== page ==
Unfortunately for those of us who deal with pseudoscience, the Higgs Boson is popularly known as the “God Particle” — especially in the media. Which of course means that the young-Earth creationists have to comment on it.

Background

Okay, I’m going to assume here that if you’re reading this blog, you already know the jist of what’s going on. So I’m not going to go into a lengthy background, rather I’m just going to summarize:

  • The Standard Model of Particle Physics explains a lot but we don’t really know what “gives” particles any sort of mass. We know stuff has mass — I’m reminded of that every morning when I attempt to get out of bed.
  • The Higgs field was theorized in the 1960s to be a field that particles interact with that give them their mass.
  • The Higgs field is carried by / transmitted by / etc. the Higgs boson (the boson being a type of fundamental particle. This was predicted by and is a requirement of the Standard Model.
  • The Higgs boson was the last fundamental particle that was only in theory and hadn’t been yet observed.

And the results this past week are of the decay products that would be required from the Higgs boson, so by back-tracking those decay particles, they have the discovery of the Higgs.

Standard Model predictions found to be accurate, Higgs boson found, therefore Higgs field confirmed and we know why things have mass.

Since mass is a fundamental property of matter, and the Higgs field is commonly said to “give” particles mass (when it’s really a quantum interaction between the pervasive field and the particles), it has been deemed to be known as “The God Particle.”

That’s really about it.

Comic Sans

I suppose a very brief interlude needs to be made to discuss the Comic Sans font. Let’s be frank: It’s a stupid font that most people hate. It is childish. It was designed to be for dialog bubbles in comics (“Comic” in the name). It should never ever ever be used in anything professional.

Do people use it in professional settings? Yes. I’ve seen presentations at conferences that are written in Comic Sans. My friggin’ advisor made our entire poster for a conference in Comic Sans font. I gave him hell for it.

The media presentation at CERN for this discovery this week was done in Comic Sans. They should not have done it in Comic Sans. I don’t think there’s any excuse for this because any press officer worth anything would have told them to change the font. Period.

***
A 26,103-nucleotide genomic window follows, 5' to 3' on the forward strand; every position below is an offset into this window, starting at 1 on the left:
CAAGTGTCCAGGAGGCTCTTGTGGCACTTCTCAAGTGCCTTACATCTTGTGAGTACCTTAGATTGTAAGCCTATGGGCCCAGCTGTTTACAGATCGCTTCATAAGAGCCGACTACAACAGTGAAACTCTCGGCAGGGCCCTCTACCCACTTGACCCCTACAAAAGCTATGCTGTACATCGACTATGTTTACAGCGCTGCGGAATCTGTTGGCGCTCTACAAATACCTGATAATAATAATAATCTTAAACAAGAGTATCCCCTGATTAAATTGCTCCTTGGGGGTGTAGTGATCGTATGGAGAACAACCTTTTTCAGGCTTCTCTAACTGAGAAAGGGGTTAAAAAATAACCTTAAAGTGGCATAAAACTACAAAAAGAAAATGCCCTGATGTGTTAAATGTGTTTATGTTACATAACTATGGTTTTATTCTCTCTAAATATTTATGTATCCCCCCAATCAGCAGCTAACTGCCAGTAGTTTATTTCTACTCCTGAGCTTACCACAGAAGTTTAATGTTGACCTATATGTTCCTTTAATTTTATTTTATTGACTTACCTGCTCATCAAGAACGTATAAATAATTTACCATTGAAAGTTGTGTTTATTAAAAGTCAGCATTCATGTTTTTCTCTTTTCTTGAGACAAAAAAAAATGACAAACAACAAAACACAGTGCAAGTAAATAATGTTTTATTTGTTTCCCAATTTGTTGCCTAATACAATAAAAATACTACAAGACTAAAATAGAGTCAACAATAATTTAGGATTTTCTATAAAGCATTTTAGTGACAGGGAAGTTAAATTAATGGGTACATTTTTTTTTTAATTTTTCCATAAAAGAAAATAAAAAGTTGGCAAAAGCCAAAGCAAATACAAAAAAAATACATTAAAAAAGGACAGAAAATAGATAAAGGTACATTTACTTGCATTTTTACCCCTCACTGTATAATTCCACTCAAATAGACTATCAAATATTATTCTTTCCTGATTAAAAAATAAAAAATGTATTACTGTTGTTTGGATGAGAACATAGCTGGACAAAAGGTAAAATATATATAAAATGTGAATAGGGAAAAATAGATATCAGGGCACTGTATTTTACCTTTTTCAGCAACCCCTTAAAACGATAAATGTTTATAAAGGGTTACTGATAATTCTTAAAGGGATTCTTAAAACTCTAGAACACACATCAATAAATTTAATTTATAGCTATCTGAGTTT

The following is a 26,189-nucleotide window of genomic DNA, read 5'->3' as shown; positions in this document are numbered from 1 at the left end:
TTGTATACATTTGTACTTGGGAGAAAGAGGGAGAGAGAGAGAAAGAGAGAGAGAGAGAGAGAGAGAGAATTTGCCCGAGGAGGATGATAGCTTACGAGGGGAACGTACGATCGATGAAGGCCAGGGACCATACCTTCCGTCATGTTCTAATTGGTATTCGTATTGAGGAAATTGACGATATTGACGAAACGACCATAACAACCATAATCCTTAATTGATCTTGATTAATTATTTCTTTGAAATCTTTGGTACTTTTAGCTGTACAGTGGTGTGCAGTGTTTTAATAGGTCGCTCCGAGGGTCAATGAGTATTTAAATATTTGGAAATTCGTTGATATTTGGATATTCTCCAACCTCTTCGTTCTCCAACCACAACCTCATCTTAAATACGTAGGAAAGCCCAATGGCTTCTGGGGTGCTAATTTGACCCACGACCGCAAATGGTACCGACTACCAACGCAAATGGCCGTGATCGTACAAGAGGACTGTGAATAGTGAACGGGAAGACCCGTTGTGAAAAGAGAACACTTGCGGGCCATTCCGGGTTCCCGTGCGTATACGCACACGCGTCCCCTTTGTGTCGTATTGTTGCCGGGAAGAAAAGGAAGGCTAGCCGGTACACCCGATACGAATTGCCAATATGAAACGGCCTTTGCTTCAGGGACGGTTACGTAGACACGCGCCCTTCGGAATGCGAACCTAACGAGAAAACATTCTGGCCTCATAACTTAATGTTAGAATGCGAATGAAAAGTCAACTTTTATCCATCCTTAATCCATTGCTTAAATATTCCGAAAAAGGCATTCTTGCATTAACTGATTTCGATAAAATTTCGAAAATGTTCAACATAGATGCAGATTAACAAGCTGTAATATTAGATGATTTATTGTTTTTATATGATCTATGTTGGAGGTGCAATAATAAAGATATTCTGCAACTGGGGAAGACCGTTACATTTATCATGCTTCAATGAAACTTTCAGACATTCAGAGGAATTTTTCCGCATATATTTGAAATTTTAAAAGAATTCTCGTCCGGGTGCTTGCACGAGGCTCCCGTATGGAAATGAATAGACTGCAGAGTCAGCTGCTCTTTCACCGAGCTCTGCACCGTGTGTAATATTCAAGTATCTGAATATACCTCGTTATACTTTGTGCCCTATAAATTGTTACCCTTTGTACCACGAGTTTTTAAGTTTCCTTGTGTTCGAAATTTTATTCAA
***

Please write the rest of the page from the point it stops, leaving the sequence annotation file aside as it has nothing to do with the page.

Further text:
Does it change the results? No. I’m reminded of when a gay kid came out in his blog and it was all basic early 2000s formatting with plain background, plain text, nothing else. All his friends on Facebook gave him hell not for coming out, but for the 1990s HTML coding he used to do it. So let’s get beyond the stupid font the CERN folks used.

Creationists Respond

As most would probably expect for a particle physics news item, many people in the so-called “mainstream media” invented all sorts of things that the “God Particle” could do, though most didn’t. Many things could be taken out of context to lead people to false conclusions about what the Higgs boson “does,” and they’re ripe for quote mining.

And as we would expect, with something called the “God Particle,” every single creationist outlet I read had some reaction to the announcement this week.

In general, though, I was okay with what they wrote (apart from the whole, “True knowledge can only come from a literal reading of God’s Word!” part). The Institute for Creation Research, Answers in Genesis, and Creation Ministries International all had articles that were basically saying the same thing: (1) Don’t believe the hype that with this discovery we now know all the deepest darkest mysteries of the universe, (2) “God Particle” is a misleading name, (3) it doesn’t have anything to do with the origins of the universe, (4) Praise Allah Jesus.

Final Thoughts

In my own opinion, the reporting by the young-Earth creationists on this matter is not bad, nor is it very distorted at all. They’re really just trying to reassure their followers that this discovery (which they can’t dismiss) in no way affects their faith in their god. And I’m okay with that.

June 26, 2012

Podcast Episode 41: Craters and Creationism, Part 2


In a slightly delayed offering, episode 41 has been posted. Sorry to say that episodes over the next month may be delayed by a few days, as well, for I have several trips coming up and won’t have my equipment with me.